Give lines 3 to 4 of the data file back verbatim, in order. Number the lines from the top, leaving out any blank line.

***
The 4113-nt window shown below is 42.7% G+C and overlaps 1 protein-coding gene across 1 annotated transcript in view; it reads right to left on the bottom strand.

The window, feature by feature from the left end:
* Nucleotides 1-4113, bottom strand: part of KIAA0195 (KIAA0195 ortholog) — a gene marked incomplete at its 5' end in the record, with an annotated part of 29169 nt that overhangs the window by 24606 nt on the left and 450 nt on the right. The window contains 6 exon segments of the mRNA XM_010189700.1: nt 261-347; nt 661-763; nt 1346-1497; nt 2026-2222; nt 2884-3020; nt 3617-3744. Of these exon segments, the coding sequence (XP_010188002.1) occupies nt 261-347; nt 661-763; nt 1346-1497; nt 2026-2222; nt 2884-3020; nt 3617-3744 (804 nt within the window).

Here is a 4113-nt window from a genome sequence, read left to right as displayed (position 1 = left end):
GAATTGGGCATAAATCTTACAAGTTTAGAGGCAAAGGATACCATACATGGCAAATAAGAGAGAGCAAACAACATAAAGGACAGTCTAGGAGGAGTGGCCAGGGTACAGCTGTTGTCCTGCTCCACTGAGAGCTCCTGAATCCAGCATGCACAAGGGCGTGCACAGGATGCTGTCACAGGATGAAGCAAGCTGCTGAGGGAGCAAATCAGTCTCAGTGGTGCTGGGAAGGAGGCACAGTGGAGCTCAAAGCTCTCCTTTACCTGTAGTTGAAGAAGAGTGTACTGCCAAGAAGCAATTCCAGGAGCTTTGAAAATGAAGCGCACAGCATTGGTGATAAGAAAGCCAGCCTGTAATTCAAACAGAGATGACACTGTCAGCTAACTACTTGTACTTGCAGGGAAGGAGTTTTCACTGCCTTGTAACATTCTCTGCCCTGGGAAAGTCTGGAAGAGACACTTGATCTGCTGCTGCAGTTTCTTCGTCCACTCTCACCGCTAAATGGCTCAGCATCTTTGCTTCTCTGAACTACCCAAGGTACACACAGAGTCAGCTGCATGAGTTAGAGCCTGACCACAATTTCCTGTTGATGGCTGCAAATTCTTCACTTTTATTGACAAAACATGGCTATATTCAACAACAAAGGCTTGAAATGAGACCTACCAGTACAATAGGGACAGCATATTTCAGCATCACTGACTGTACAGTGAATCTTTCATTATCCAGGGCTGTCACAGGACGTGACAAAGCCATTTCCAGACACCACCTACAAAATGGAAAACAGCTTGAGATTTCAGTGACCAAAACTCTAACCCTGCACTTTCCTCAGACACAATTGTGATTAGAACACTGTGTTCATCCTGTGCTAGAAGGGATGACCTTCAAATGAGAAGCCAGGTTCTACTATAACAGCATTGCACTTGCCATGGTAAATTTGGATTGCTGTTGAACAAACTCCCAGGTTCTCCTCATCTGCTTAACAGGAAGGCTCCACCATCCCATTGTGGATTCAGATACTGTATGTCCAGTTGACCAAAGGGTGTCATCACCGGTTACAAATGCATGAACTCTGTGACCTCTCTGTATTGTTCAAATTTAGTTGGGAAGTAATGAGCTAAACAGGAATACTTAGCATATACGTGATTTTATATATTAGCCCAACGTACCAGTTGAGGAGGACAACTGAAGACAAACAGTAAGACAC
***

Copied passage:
* Nucleotides 1-4113, bottom strand: part of KIAA0195 (KIAA0195 ortholog) — a gene marked incomplete at its 5' end in the record, with an annotated part of 29169 nt that overhangs the window by 24606 nt on the left and 450 nt on the right. The window contains 6 exon segments of the mRNA XM_010189700.1: nt 261-347; nt 661-763; nt 1346-1497; nt 2026-2222; nt 2884-3020; nt 3617-3744. Of these exon segments, the coding sequence (XP_010188002.1) occupies nt 261-347; nt 661-763; nt 1346-1497; nt 2026-2222; nt 2884-3020; nt 3617-3744 (804 nt within the window).

Here is a 4113-nt window from a genome sequence, read left to right as displayed (position 1 = left end):